I Am Glad I Wasn't


I am fully aware that they are "supposed" to be indestructable and last forever; but for whatever reason, occassionally a CD with data on it must be replaced or re-burnt. I recently had the occassion to need to do that with some of mine. In all fairness, they were simply full and I needed to split them into a different alphabetical system.

As I glanced through them, I found that there were some items that were obsolete or just plain not needed in my line of research. They had since proven to be the wrong lineage then I was researching. As I removed them and discarded the ones that were completely useless to me; I also found some items that I had long since forgotten. I also found items that although they made no sense at the initial time- they were of great benefit now.

This got me to thinking about when I first began researching. Just how eager I was and just how excited I was to find just one little piece of data. I also remembered the laughter and the ridicule that I experienced from others because I saved "practically everything". I was often told that I was wasting resources by saving all these items that didn't connect or didn't make any sense when I saved them. The reader can well imagine the questions I got in creating a folder on each CD called "non-connecting".

But you know what?

I am just really so pleased that I was so eager and naive when I started out. I am finding items right now that fit right into those holes in my research. In all honesty, there are items that I don't even recall who I got them from or where I got them at.

For some time now, I have been attempting to gather everything I have in any given family and put it into a book format that someone else might be able to glean some sense out of. These old forgotten bits and pieces have helped me tremendously as many of my family lines have very few other researchers to swap data with.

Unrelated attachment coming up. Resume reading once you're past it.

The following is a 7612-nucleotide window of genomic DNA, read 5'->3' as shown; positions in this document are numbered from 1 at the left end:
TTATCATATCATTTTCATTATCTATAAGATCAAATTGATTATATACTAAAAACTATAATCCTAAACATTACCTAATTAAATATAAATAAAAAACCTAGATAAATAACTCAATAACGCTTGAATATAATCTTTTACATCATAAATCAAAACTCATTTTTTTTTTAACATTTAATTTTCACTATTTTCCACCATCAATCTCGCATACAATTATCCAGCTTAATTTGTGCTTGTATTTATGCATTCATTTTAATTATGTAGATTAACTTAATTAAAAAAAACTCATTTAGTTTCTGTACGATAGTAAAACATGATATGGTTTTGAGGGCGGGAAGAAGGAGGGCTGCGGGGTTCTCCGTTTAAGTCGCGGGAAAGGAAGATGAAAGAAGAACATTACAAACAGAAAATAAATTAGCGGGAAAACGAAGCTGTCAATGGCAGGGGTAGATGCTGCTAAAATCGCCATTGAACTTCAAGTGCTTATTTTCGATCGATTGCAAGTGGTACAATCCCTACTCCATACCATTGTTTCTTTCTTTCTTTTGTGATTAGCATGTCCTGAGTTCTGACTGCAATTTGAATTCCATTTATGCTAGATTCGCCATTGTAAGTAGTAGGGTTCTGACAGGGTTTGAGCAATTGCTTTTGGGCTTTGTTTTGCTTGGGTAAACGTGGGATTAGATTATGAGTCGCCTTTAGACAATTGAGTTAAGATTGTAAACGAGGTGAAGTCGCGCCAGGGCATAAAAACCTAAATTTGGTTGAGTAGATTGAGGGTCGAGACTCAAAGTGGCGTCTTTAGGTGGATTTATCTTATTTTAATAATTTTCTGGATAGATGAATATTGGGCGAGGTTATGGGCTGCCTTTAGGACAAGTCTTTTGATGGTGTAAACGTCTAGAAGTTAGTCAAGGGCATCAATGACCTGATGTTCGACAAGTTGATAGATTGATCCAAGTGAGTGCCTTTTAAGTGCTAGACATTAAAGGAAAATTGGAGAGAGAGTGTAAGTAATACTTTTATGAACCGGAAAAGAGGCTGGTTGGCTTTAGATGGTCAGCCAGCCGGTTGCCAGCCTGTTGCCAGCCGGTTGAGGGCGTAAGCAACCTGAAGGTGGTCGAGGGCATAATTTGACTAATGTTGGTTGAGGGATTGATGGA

I have never looked very fondly on the true pack rat, but in genealogy it is a real boon to be one. I have always preached about;

1) What you throw away is what you will need next week!

2) You most certainly will not find a need for a bit of data "until" you throw it away!

The researcher does have to be discerning though to a point. Don't save things that you absolutely KNOW don't belong to your family lines- just simply to have "a pile". On the other hand, save everything and anything that could possibly fit in there somewhere. Especially if you are working with a database that has several holes in the children of the family.


There are certain items that should NEVER, EVER be tossed away, irregardless. There are other items that can be tossed with no regrets and no hesitation.


Obituaries--especially those that are of your surname and you have major holes in that family prior to the date of the obituary. (Exception-- If you have all of your people without a doubt, and the obituary is for a time frame that you know by then your ancestors were in another part of the country.)

Cemetery Records--no exceptions

Newsclippings pertaining to persons with your surname (same rule as with obituaries.)

Any handwritten items from older relatives or letters.

Photographs-- these can eventually be identified.

Census Record Pages--there might be someone else on the page that you connect to later.

Anything that carries a surname you are researching, but is dated at a time that your research hasn't reached yet.

Wills and other similar Documents


Duplicates--you only need 1 copy of the article of the church picnic or the census record.

Any items that are "past" dated--by that I mean, if for example, your family was in Iowa from the year 1856 (and all known members went with them) and you know this without a doubt; chances are items with any mention of that surname in Indiana in 1865 is probably not your line.

Persons that carry your surname, but are the wrong race (self-explanatory.)

Scratch paper you have used/made that you ask yourself "what the heck is this?" TOSS IT.

ANY ERROR FILLED ITEM--if you have an article, book bio, newsclipping, anything that is filled with errors that you KNOW about; you must ask yourself "what errors are here that I don't know about?" TOSS IT. (if you must keep it, attach a note pertaining to the errors.)

Items that carry data that you CANNOT verify after years of trying.

It becomes extremely easy to determine what to toss and what to keep if you put it in the perspective of how your collection of data would look to another family member who perhaps takes over your research after your death. Would the "saved" pieces make sense to them? Would they badly mislead them? Then you probably don't need them either.